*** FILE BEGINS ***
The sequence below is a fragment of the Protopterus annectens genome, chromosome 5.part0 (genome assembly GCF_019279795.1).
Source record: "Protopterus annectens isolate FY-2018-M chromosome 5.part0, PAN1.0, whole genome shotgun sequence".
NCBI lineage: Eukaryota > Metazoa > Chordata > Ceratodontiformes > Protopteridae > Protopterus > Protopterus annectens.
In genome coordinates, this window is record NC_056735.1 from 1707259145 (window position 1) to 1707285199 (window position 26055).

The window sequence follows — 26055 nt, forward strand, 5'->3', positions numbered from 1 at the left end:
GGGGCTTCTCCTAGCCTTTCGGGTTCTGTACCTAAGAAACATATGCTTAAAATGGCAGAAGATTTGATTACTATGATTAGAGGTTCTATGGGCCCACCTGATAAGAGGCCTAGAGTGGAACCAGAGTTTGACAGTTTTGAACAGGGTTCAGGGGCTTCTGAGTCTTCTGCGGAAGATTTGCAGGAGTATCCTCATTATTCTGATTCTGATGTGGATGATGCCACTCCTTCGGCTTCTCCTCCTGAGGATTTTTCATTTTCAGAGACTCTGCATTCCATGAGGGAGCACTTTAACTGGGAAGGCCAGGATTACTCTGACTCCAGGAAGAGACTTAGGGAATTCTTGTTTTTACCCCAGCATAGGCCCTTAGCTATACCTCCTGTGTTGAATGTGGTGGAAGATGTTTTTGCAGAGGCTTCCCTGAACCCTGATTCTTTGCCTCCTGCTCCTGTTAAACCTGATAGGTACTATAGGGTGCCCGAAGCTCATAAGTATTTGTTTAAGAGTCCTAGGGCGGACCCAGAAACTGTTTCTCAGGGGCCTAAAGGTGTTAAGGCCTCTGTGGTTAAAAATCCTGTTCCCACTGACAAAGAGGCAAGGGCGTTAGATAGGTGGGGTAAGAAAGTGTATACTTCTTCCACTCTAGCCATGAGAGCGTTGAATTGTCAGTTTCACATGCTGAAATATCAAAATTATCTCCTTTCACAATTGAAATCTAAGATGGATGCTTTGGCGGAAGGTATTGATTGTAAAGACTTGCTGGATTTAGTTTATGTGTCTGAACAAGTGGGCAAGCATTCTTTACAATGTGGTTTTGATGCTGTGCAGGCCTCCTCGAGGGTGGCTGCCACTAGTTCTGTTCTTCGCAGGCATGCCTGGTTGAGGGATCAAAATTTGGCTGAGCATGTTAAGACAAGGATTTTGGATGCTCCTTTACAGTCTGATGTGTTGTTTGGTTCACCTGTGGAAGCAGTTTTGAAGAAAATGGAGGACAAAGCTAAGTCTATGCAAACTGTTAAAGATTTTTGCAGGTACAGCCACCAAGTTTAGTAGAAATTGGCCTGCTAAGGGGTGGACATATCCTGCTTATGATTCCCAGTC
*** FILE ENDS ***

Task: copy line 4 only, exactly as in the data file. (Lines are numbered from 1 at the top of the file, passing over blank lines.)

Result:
In genome coordinates, this window is record NC_056735.1 from 1707259145 (window position 1) to 1707285199 (window position 26055).